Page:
Rating California schools is a big battle

Aug 22, 2015 by

botched testing

By Dan Walters –

California’s largest-in-the-nation public school system educates – or purports to do so – 6 million-plus kids from dozens of socioeconomic, ethnic and linguistic backgrounds.

National academic testing has found that California’s students rank near the bottom in achievement.

The situation spawns two perpetual political debates – whether we’re spending enough money to raise that achievement, and whether there’s sufficient accountability for results.

The money question is in abeyance, at least temporarily. An improving economy, a temporary tax increase and an overhaul of state school aid have raised per-pupil spending from all sources by roughly 50 percent in recent years to $13,000 a year, and from one of the nation’s lowest levels to at least the middle ranks.

Indeed, school spending has increased so dramatically during Jerry Brown’s second governorship that advocates of other programs, particularly health and welfare services to the poor, complain they are being shorted.

A multifront war over who should be held accountable for students’ progress, however, is still raging, and if anything metastasizing like a California wildfire.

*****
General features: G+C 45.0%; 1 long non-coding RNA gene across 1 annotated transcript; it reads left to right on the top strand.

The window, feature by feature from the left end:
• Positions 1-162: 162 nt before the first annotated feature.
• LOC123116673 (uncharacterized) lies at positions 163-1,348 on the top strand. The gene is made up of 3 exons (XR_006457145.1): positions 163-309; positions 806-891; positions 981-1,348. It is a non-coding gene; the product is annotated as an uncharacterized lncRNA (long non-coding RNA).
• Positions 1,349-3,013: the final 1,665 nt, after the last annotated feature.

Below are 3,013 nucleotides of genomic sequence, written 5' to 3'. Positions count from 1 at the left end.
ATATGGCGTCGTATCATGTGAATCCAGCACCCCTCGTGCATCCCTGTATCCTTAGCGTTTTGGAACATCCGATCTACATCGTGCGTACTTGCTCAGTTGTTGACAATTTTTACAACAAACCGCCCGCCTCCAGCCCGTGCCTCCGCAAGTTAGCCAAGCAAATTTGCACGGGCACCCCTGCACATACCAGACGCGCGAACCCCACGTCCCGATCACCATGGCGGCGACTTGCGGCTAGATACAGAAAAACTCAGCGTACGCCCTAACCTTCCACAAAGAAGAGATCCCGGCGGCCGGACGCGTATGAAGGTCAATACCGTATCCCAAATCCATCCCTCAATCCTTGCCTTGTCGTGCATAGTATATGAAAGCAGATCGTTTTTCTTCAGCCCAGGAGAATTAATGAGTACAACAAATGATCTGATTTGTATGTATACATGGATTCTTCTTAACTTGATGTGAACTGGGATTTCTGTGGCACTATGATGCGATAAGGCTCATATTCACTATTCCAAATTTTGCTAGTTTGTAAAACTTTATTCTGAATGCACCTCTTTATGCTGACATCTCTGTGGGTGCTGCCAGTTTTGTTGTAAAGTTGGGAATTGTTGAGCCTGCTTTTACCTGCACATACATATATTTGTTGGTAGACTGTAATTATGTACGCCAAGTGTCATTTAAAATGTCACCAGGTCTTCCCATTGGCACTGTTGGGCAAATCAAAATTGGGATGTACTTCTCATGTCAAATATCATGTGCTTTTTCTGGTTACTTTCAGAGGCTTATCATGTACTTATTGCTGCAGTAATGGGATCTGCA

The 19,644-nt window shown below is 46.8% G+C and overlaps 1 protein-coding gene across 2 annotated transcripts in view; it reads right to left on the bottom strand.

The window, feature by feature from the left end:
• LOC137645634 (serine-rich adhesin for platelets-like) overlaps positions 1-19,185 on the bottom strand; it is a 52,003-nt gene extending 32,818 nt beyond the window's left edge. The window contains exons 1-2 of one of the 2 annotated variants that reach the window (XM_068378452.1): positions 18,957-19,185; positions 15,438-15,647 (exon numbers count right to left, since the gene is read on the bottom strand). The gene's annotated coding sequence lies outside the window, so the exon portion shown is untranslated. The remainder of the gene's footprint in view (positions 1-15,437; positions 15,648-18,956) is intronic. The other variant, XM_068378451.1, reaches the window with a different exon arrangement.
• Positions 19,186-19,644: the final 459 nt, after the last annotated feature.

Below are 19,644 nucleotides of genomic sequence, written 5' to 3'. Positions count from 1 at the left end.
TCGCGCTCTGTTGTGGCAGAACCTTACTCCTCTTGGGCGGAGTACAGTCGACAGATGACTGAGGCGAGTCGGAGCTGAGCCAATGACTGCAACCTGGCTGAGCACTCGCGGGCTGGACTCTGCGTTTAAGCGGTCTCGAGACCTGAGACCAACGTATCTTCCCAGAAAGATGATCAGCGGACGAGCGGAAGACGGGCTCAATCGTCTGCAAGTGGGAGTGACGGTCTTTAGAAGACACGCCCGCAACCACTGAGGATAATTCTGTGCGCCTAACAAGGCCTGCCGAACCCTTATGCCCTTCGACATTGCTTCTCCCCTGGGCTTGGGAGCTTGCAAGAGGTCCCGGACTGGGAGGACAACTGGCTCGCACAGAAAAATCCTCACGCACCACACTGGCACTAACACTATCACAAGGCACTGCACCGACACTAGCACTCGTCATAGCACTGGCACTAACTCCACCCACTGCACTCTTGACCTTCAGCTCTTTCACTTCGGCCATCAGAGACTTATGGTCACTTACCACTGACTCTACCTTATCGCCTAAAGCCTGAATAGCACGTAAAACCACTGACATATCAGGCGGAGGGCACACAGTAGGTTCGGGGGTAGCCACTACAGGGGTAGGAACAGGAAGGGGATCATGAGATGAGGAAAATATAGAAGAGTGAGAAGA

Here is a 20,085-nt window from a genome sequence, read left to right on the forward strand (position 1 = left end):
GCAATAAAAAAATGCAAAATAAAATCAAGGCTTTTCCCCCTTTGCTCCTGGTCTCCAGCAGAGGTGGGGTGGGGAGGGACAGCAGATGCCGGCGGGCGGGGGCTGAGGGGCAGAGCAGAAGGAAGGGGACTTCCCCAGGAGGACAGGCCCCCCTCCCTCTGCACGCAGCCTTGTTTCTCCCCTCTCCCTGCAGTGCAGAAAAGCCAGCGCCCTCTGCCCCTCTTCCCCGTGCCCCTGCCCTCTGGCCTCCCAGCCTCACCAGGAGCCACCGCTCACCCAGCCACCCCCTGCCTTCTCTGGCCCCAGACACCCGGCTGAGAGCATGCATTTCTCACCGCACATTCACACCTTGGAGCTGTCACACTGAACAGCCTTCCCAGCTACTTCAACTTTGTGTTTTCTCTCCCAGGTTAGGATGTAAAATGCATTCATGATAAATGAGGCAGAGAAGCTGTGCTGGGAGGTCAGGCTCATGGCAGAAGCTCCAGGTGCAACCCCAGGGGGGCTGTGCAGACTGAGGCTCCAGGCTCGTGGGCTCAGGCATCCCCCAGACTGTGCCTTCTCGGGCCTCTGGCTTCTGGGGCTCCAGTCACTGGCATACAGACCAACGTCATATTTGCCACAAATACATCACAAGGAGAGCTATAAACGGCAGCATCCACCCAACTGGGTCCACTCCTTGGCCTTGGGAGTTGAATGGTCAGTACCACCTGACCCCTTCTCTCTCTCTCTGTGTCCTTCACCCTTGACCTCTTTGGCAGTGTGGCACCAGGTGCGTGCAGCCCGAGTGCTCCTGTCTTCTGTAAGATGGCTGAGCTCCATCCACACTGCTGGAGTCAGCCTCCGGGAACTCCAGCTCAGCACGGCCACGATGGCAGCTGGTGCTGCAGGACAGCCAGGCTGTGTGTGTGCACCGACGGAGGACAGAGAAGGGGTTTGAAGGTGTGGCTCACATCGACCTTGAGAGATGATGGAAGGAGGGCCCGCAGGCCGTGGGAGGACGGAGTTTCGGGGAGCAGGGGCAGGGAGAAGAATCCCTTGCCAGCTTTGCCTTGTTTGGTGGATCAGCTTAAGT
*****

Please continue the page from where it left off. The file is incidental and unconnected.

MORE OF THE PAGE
Without writing its formal obituary, Brown and other politicians, plus the state’s education establishment, have strangled the test-based accountability system that California adopted in the late 1990s.

Educators, particularly the politically powerful California Teachers Association, despised a system that not only graded schools on how well they were improving academic achievement, but provided the basis for “parent trigger” actions to seize control of ill-performing schools. Nor did the CTA like the potential for using the data to judge teachers’ competence.

Source: Dan Walters: Rating California schools is a big battle | The Sacramento Bee

Print Friendly, PDF & Email

Leave a Reply

Your email address will not be published. Required fields are marked *

This site uses Akismet to reduce spam. Learn how your comment data is processed.